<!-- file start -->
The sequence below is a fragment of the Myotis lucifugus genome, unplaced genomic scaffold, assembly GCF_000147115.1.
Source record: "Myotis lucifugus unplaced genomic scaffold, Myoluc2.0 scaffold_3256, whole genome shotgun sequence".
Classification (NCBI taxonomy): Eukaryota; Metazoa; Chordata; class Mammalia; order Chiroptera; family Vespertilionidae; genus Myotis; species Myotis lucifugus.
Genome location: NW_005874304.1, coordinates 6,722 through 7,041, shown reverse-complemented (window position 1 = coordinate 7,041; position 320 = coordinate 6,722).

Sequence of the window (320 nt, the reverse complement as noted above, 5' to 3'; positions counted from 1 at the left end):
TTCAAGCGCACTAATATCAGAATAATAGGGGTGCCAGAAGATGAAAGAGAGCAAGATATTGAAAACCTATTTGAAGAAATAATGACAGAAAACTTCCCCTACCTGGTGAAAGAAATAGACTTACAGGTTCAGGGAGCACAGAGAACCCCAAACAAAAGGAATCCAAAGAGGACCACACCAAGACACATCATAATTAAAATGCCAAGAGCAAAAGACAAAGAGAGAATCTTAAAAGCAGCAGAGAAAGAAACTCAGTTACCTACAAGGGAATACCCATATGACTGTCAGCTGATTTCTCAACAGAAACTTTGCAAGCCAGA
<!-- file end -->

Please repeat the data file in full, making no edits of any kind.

The sequence below is a fragment of the Myotis lucifugus genome, unplaced genomic scaffold, assembly GCF_000147115.1.
Source record: "Myotis lucifugus unplaced genomic scaffold, Myoluc2.0 scaffold_3256, whole genome shotgun sequence".
Classification (NCBI taxonomy): Eukaryota; Metazoa; Chordata; class Mammalia; order Chiroptera; family Vespertilionidae; genus Myotis; species Myotis lucifugus.
Genome location: NW_005874304.1, coordinates 6,722 through 7,041, shown reverse-complemented (window position 1 = coordinate 7,041; position 320 = coordinate 6,722).

Sequence of the window (320 nt, the reverse complement as noted above, 5' to 3'; positions counted from 1 at the left end):
TTCAAGCGCACTAATATCAGAATAATAGGGGTGCCAGAAGATGAAAGAGAGCAAGATATTGAAAACCTATTTGAAGAAATAATGACAGAAAACTTCCCCTACCTGGTGAAAGAAATAGACTTACAGGTTCAGGGAGCACAGAGAACCCCAAACAAAAGGAATCCAAAGAGGACCACACCAAGACACATCATAATTAAAATGCCAAGAGCAAAAGACAAAGAGAGAATCTTAAAAGCAGCAGAGAAAGAAACTCAGTTACCTACAAGGGAATACCCATATGACTGTCAGCTGATTTCTCAACAGAAACTTTGCAAGCCAGA